New Delhi: Following the Pulwama terror attack, India on Friday withdrew the ‘most-favoured nation’ status to Pakistan, a move which would enable India to increase customs duty on goods coming from the neighbouring country.
In a media briefing after the meeting of the Cabinet Committee on Security (CCS), Finance Minister Arun Jaitley said the most-favoured-nation (MFN) status to Pakistan stands revoked.
India had granted the MFN status to Pakistan way back in in 1996, but the neighbouring country never reciprocated.
The MFN status was accorded under WTO’s General Agreement on Tariffs and Trade (GATT). Both India and Pakistan are signatories to this; and are members of the World Trade Organisation (WTO), which means they have to treat each other and the other WTO member countries as favoured trading partners in terms of imposing customs duties on goods.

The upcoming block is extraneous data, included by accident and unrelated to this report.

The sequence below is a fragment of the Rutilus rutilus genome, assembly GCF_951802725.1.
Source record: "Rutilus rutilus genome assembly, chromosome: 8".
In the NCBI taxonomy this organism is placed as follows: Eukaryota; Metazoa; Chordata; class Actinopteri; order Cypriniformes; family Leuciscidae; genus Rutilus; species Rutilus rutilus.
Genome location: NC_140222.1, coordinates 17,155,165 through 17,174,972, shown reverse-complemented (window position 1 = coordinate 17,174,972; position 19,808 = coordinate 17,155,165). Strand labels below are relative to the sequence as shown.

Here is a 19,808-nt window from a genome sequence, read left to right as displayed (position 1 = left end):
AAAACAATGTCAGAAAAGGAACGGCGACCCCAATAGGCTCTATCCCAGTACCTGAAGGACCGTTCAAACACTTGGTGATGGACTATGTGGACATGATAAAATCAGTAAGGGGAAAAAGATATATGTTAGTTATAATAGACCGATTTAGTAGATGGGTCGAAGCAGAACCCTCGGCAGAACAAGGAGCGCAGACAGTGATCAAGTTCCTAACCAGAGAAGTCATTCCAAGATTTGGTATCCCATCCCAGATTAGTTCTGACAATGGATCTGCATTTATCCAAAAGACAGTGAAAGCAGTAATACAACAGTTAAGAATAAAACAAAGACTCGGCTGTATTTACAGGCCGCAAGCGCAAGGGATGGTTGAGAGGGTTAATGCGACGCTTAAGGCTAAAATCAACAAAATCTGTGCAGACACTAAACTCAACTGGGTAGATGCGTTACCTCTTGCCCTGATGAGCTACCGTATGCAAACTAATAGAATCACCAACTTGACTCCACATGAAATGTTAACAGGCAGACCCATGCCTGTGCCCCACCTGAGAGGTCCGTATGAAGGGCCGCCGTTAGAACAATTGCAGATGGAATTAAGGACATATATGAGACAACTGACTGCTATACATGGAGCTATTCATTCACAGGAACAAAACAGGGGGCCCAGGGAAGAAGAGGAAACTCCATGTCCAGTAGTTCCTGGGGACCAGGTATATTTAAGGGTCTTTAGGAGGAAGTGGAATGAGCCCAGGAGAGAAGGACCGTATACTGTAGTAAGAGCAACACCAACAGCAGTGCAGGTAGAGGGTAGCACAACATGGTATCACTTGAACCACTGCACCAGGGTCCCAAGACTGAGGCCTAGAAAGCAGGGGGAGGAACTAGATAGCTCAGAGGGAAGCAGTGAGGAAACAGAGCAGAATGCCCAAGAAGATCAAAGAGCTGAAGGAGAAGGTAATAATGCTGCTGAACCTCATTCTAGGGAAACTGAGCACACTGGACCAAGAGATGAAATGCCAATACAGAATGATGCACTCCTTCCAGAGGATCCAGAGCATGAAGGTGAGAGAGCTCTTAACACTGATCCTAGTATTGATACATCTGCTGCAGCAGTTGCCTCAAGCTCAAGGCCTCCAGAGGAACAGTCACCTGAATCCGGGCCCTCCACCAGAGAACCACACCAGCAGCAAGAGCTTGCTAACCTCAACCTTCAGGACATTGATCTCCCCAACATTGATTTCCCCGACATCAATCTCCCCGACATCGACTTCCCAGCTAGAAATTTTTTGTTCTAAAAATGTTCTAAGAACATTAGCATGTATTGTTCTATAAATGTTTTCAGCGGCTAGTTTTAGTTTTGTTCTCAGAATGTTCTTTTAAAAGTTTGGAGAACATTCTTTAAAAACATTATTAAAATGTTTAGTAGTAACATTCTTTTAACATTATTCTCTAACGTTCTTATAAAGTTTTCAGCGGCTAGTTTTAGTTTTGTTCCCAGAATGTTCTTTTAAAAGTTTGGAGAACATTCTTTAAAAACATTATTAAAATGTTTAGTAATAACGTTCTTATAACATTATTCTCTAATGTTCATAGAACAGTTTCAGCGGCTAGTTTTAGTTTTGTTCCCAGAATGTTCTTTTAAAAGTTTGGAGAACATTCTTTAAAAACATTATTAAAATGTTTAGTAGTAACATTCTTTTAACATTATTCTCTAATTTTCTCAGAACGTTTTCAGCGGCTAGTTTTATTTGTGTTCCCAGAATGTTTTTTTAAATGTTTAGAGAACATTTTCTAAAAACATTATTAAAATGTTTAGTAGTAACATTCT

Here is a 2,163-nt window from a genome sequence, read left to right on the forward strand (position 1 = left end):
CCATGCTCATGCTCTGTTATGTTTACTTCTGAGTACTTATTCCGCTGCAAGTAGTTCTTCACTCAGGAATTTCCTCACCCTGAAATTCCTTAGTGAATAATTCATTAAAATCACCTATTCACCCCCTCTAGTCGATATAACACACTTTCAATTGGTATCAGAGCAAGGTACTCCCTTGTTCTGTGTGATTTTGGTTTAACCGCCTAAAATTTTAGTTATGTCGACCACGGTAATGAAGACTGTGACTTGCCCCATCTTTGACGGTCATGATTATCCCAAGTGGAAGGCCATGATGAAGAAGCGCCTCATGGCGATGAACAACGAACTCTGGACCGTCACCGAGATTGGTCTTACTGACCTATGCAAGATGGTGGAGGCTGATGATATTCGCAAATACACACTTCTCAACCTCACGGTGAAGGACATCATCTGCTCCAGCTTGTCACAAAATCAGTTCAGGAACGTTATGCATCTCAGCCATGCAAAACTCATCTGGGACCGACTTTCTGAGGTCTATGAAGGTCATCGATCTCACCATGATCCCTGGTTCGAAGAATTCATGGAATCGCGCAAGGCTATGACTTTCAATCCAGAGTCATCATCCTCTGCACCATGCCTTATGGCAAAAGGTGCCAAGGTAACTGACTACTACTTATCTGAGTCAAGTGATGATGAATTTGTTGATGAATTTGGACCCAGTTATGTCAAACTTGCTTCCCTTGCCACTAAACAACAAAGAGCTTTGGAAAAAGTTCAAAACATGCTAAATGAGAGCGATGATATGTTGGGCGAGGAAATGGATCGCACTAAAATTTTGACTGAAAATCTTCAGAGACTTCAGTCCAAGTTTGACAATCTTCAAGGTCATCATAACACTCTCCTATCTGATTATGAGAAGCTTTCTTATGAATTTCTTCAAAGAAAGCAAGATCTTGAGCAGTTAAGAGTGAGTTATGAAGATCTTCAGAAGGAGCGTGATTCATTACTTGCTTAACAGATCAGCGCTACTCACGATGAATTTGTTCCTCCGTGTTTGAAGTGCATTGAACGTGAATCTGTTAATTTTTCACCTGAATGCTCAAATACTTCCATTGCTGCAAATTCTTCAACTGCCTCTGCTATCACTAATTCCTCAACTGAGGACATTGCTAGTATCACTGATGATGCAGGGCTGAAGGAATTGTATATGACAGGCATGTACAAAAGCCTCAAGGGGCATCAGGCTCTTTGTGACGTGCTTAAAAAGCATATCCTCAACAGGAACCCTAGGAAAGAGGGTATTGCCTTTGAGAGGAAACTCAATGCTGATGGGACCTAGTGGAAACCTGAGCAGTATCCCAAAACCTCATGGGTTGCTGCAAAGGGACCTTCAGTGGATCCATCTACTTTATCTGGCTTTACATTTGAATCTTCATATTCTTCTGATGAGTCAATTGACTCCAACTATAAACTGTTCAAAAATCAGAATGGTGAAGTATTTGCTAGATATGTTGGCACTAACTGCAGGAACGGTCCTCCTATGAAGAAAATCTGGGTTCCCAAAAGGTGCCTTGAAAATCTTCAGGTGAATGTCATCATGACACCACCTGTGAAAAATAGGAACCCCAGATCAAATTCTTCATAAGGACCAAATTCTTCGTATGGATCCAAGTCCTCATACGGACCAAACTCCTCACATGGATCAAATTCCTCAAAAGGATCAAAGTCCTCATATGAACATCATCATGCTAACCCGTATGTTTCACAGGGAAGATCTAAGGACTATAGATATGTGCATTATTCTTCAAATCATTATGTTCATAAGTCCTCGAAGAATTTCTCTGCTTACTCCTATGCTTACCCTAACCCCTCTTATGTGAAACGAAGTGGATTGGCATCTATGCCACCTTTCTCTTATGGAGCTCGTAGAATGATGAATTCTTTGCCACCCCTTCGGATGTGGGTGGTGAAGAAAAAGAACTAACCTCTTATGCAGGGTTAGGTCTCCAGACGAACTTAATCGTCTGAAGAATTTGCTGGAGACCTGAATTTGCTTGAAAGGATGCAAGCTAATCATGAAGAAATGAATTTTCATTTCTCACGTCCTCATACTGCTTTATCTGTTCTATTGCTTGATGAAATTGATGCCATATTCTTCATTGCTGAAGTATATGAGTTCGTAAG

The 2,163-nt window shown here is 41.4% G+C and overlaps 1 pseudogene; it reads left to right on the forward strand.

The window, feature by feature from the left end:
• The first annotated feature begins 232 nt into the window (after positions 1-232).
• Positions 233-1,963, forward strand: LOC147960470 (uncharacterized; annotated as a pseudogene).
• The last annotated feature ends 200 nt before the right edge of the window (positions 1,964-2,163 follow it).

What removal of Pakistan’s MFN status means
Removal of this status means India can now enhance customs duties to any level on goods coming from Pakistan, a trade expert said.
Total India-Pakistan trade has increased marginally to USD 2.41 billion in 2017-18 as against USD 2.27 billion in 2016-17. India imported goods worth USD 488.5 million in 2017-18 and exported goods worth USD 1.92 billion in that fiscal.
Under MFN pact, a WTO member country is obliged to treat the other trading nation in a non-discriminatory manner, especially with regard to customs duty and other levies.
India mainly exports cotton, dyes, chemicals, vegetables and iron and steel; while it imports fruits, cement, leather, chemicals and spices.
The CCS meeting was chaired by Prime Minister Narendra Modi to discuss the security scenario in Jammu and Kashmir in the wake of the Pulwama terror attack.
At least 37 CRPF personnel were killed and five injured on Thursday in one of the deadliest terror attacks in Jammu and Kashmir when a Jaish suicide bomber rammed a vehicle carrying over 100 kg of explosives into their bus in Pulwama district.